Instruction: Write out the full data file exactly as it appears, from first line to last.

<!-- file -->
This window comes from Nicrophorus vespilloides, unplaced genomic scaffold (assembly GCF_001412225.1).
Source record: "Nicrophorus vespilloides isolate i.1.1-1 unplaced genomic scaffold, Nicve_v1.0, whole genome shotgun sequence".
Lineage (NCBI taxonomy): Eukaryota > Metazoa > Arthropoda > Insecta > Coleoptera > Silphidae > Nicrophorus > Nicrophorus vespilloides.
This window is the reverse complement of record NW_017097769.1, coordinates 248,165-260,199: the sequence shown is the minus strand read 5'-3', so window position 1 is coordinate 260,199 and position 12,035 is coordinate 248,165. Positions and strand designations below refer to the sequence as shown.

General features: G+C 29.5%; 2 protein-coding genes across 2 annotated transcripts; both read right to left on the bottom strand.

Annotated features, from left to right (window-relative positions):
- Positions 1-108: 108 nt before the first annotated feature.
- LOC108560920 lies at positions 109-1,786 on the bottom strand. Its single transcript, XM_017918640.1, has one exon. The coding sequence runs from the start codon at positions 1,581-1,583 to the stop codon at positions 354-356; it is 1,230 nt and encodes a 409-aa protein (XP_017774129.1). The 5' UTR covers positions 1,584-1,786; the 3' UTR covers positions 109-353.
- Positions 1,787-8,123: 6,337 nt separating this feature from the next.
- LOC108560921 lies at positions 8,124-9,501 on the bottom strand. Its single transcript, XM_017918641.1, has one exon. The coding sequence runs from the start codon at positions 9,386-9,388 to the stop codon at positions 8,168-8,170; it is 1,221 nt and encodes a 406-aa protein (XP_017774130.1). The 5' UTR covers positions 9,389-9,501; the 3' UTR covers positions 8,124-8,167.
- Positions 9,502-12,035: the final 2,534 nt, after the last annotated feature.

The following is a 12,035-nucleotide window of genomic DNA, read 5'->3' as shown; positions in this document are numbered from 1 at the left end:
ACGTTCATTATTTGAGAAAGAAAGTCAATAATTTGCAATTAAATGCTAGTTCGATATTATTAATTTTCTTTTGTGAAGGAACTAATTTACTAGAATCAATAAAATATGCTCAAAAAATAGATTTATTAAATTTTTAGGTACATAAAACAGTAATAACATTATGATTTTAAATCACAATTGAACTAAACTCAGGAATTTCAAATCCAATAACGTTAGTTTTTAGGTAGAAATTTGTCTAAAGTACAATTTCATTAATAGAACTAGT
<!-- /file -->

This window comes from Nicrophorus vespilloides, unplaced genomic scaffold (assembly GCF_001412225.1).
Source record: "Nicrophorus vespilloides isolate i.1.1-1 unplaced genomic scaffold, Nicve_v1.0, whole genome shotgun sequence".
Lineage (NCBI taxonomy): Eukaryota > Metazoa > Arthropoda > Insecta > Coleoptera > Silphidae > Nicrophorus > Nicrophorus vespilloides.
This window is the reverse complement of record NW_017097769.1, coordinates 248,165-260,199: the sequence shown is the minus strand read 5'-3', so window position 1 is coordinate 260,199 and position 12,035 is coordinate 248,165. Positions and strand designations below refer to the sequence as shown.

General features: G+C 29.5%; 2 protein-coding genes across 2 annotated transcripts; both read right to left on the bottom strand.

Annotated features, from left to right (window-relative positions):
- Positions 1-108: 108 nt before the first annotated feature.
- LOC108560920 lies at positions 109-1,786 on the bottom strand. Its single transcript, XM_017918640.1, has one exon. The coding sequence runs from the start codon at positions 1,581-1,583 to the stop codon at positions 354-356; it is 1,230 nt and encodes a 409-aa protein (XP_017774129.1). The 5' UTR covers positions 1,584-1,786; the 3' UTR covers positions 109-353.
- Positions 1,787-8,123: 6,337 nt separating this feature from the next.
- LOC108560921 lies at positions 8,124-9,501 on the bottom strand. Its single transcript, XM_017918641.1, has one exon. The coding sequence runs from the start codon at positions 9,386-9,388 to the stop codon at positions 8,168-8,170; it is 1,221 nt and encodes a 406-aa protein (XP_017774130.1). The 5' UTR covers positions 9,389-9,501; the 3' UTR covers positions 8,124-8,167.
- Positions 9,502-12,035: the final 2,534 nt, after the last annotated feature.

The following is a 12,035-nucleotide window of genomic DNA, read 5'->3' as shown; positions in this document are numbered from 1 at the left end:
ACGTTCATTATTTGAGAAAGAAAGTCAATAATTTGCAATTAAATGCTAGTTCGATATTATTAATTTTCTTTTGTGAAGGAACTAATTTACTAGAATCAATAAAATATGCTCAAAAAATAGATTTATTAAATTTTTAGGTACATAAAACAGTAATAACATTATGATTTTAAATCACAATTGAACTAAACTCAGGAATTTCAAATCCAATAACGTTAGTTTTTAGGTAGAAATTTGTCTAAAGTACAATTTCATTAATAGAACTAGT